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These Afghans Had to Start Over. They Didn’t Have to Do it Alone.

After fleeing Afghanistan, the Bahar family received rental assistance for their new home in Queens. Credit: Nathan Bajar for The New York Times

In collaboration with the New York Times’ Neediest Cases Fund, we present this story of an Afghan refugee who fled the country last year.

This article is part of a series recounting the stories of people who received help from nonprofit organizations supported by The New York Times Neediest Cases Fund.

Abdul Bahar watched helplessly from the balcony of his family’s new apartment in Kabul, Afghanistan, as Taliban forces swept into the city on Aug. 15, 2021.

Just one month earlier, Mr. Bahar, 46, his wife and their four children made the 300-mile journey from their hometown, Kandahar, in the hopes of finding some semblance of safety in Kabul, the country’s capital.

A translator for U.S. forces since 2002, Mr. Bahar was fearful of the Taliban’s threats of retaliation against people who had worked with Americans. “I was scared,” he said, “for myself and for my children.”

With the Taliban seizing power in Kabul, he needed a way out. Thanks to a former colleague, Mr. Bahar and his family were able to evacuate 10 days later, among the more than 120,000 Afghans who were airlifted out of the country in the aftermath.

Tens of thousands of Afghans, many with only the clothes on their backs, have reached the United States since the Taliban reclaimed Afghanistan last year. Among the nonprofit agencies supporting them has been Catholic Charities Archdiocese of New York.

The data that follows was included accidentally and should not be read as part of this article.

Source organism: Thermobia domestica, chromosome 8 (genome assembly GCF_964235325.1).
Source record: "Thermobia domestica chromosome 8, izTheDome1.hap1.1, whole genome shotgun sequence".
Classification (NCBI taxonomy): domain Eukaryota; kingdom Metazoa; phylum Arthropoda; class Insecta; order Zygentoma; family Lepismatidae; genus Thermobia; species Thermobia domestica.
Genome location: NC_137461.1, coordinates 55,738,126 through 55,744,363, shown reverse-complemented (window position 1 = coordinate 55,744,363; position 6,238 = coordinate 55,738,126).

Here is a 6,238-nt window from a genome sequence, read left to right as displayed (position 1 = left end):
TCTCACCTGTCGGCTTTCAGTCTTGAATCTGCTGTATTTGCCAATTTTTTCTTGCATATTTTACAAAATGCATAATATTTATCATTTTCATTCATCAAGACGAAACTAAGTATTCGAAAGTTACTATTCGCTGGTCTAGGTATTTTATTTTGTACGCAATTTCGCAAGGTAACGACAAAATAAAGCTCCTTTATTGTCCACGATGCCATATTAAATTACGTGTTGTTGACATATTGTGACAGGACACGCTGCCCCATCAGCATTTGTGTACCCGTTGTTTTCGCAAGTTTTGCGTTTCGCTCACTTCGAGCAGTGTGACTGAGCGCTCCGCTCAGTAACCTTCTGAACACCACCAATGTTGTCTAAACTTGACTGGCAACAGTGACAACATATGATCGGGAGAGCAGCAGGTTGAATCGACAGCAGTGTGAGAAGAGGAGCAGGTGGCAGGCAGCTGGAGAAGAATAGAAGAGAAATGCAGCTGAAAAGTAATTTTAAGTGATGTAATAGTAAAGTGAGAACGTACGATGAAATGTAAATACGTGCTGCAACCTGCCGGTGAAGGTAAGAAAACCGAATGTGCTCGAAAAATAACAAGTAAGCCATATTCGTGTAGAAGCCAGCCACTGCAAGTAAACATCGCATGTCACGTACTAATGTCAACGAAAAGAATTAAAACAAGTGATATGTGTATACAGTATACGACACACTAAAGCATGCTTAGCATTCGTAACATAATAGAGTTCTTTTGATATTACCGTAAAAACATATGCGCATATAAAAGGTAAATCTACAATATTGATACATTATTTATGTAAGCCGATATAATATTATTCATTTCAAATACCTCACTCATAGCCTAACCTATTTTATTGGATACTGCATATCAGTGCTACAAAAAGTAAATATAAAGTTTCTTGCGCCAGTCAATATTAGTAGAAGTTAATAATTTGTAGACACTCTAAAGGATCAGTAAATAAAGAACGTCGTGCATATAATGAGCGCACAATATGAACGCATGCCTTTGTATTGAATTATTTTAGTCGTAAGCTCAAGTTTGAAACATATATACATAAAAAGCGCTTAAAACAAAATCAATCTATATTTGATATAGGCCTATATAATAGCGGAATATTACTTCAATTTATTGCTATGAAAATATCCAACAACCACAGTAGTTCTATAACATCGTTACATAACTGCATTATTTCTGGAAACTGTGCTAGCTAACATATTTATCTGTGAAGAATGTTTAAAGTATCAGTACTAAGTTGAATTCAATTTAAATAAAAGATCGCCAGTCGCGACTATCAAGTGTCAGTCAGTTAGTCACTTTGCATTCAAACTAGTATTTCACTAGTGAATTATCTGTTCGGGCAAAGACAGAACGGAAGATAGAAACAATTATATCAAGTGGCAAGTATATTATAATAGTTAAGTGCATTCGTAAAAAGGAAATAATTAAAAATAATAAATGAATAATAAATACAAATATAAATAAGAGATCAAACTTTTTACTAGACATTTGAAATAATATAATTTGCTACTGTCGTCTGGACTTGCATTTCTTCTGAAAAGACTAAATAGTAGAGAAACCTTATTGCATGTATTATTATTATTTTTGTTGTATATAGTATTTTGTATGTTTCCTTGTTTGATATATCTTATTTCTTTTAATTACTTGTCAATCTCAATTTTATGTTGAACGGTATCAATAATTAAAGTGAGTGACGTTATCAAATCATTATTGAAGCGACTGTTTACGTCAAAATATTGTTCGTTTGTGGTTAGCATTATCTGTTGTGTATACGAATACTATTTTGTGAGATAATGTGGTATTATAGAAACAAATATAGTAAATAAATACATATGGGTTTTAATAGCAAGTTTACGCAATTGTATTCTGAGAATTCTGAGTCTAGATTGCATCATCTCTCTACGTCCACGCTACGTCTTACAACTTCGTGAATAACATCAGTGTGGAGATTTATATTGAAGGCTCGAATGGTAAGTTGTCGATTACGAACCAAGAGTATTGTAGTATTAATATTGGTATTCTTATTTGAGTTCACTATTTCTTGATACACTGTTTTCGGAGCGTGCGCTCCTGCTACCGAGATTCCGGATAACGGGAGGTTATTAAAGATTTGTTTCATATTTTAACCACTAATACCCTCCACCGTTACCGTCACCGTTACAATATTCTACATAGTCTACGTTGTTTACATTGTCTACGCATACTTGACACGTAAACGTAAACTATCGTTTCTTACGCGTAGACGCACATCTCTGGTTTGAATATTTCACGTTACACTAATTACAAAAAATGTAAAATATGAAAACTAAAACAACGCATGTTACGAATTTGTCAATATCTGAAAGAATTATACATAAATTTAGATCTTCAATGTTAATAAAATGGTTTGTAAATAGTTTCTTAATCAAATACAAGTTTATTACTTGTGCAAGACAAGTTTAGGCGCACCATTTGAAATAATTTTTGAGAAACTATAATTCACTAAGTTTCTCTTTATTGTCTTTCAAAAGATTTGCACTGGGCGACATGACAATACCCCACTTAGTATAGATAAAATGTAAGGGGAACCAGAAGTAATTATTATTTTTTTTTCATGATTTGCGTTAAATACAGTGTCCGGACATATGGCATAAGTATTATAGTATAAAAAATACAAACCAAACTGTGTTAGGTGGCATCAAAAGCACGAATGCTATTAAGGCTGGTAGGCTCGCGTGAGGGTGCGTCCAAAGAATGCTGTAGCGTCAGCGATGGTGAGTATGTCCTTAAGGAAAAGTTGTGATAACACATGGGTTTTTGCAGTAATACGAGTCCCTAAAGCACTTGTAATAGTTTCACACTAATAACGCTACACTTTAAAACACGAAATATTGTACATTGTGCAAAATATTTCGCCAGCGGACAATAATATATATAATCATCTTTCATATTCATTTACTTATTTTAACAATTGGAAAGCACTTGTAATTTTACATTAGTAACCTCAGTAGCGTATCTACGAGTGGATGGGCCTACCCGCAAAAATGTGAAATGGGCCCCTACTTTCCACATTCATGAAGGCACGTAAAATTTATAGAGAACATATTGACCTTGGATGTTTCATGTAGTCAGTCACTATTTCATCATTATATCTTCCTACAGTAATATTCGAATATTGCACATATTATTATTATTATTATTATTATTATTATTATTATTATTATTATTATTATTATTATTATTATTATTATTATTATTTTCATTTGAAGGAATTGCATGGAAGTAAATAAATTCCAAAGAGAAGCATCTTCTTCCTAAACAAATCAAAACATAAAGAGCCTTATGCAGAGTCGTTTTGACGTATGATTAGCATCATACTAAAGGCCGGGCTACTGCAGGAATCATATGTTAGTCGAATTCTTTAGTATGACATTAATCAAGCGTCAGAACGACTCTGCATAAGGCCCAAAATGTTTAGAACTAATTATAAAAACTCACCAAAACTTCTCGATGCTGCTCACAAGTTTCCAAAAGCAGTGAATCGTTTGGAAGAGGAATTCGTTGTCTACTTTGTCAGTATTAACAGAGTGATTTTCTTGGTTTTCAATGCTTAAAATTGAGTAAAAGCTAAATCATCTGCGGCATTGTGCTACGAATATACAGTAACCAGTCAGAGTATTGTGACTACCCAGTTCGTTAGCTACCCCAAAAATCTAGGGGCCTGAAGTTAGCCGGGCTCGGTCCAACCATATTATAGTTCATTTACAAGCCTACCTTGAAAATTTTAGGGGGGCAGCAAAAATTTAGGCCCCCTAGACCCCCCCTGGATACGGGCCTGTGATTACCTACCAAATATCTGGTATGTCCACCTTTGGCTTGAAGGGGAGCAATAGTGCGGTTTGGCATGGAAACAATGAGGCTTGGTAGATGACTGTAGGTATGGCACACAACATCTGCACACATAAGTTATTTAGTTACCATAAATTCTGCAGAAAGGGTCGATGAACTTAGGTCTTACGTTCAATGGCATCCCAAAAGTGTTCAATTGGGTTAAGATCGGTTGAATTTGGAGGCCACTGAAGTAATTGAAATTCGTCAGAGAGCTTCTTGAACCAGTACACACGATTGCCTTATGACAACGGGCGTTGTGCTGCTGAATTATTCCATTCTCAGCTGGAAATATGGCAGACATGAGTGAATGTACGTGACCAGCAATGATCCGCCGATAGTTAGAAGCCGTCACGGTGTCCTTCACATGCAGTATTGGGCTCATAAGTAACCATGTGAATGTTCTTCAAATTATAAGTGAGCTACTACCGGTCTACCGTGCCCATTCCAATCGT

I’m so thankful for all of the Americans that supported us.

The organization, a beneficiary of The New York Times Neediest Cases Fund, was assigned cases from Catholic Charities’ national resettlement agency to help connect new arrivals with housing, employment programs, education and social services.

Mr. Bahar was a translator for U.S. forces in Afghanistan. He now works as a delivery driver for Amazon. Credit: Nathan Bajar for The New York Times

During the evacuation, Mr. Bahar and his family lost three of the five backpacks containing their belongings. They received emergency funding for clothing and household items, along with three months of rental assistance, as they settled into their new home in Queens, including $1,135 from The Neediest Cases Fund for groceries.

“It was a really big deal for me,” Mr. Bahar said. “I’m so thankful for all of the Americans that supported us.”

Today, Mr. Bahar works as a delivery driver for Amazon, and his wife is a homemaker. The three youngest children attend public school, and his eldest daughter, who was studying for her medical degree in Afghanistan, works at a medical clinic.

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